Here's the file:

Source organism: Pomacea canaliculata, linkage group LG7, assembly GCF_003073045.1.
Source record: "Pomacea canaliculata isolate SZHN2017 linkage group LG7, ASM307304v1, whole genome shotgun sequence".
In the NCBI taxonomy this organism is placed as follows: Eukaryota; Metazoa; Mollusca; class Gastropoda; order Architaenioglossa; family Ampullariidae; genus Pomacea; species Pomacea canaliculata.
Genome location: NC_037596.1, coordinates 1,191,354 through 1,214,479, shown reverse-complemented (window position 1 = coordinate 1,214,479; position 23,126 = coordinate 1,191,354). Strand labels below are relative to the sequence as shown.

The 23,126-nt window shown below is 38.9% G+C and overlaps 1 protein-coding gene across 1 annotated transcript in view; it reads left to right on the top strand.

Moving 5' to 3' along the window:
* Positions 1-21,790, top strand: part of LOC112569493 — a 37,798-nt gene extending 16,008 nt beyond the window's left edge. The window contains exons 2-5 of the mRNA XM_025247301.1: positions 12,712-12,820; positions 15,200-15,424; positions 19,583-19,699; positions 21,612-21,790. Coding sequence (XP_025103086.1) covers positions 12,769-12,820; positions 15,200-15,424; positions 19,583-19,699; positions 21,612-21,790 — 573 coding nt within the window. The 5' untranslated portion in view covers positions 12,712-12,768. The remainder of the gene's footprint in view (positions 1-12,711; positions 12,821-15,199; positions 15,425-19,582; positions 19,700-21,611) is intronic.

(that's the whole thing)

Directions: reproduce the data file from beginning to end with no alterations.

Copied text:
Source organism: Pomacea canaliculata, linkage group LG7, assembly GCF_003073045.1.
Source record: "Pomacea canaliculata isolate SZHN2017 linkage group LG7, ASM307304v1, whole genome shotgun sequence".
In the NCBI taxonomy this organism is placed as follows: Eukaryota; Metazoa; Mollusca; class Gastropoda; order Architaenioglossa; family Ampullariidae; genus Pomacea; species Pomacea canaliculata.
Genome location: NC_037596.1, coordinates 1,191,354 through 1,214,479, shown reverse-complemented (window position 1 = coordinate 1,214,479; position 23,126 = coordinate 1,191,354). Strand labels below are relative to the sequence as shown.

The 23,126-nt window shown below is 38.9% G+C and overlaps 1 protein-coding gene across 1 annotated transcript in view; it reads left to right on the top strand.

Moving 5' to 3' along the window:
* Positions 1-21,790, top strand: part of LOC112569493 — a 37,798-nt gene extending 16,008 nt beyond the window's left edge. The window contains exons 2-5 of the mRNA XM_025247301.1: positions 12,712-12,820; positions 15,200-15,424; positions 19,583-19,699; positions 21,612-21,790. Coding sequence (XP_025103086.1) covers positions 12,769-12,820; positions 15,200-15,424; positions 19,583-19,699; positions 21,612-21,790 — 573 coding nt within the window. The 5' untranslated portion in view covers positions 12,712-12,768. The remainder of the gene's footprint in view (positions 1-12,711; positions 12,821-15,199; positions 15,425-19,582; positions 19,700-21,611) is intronic.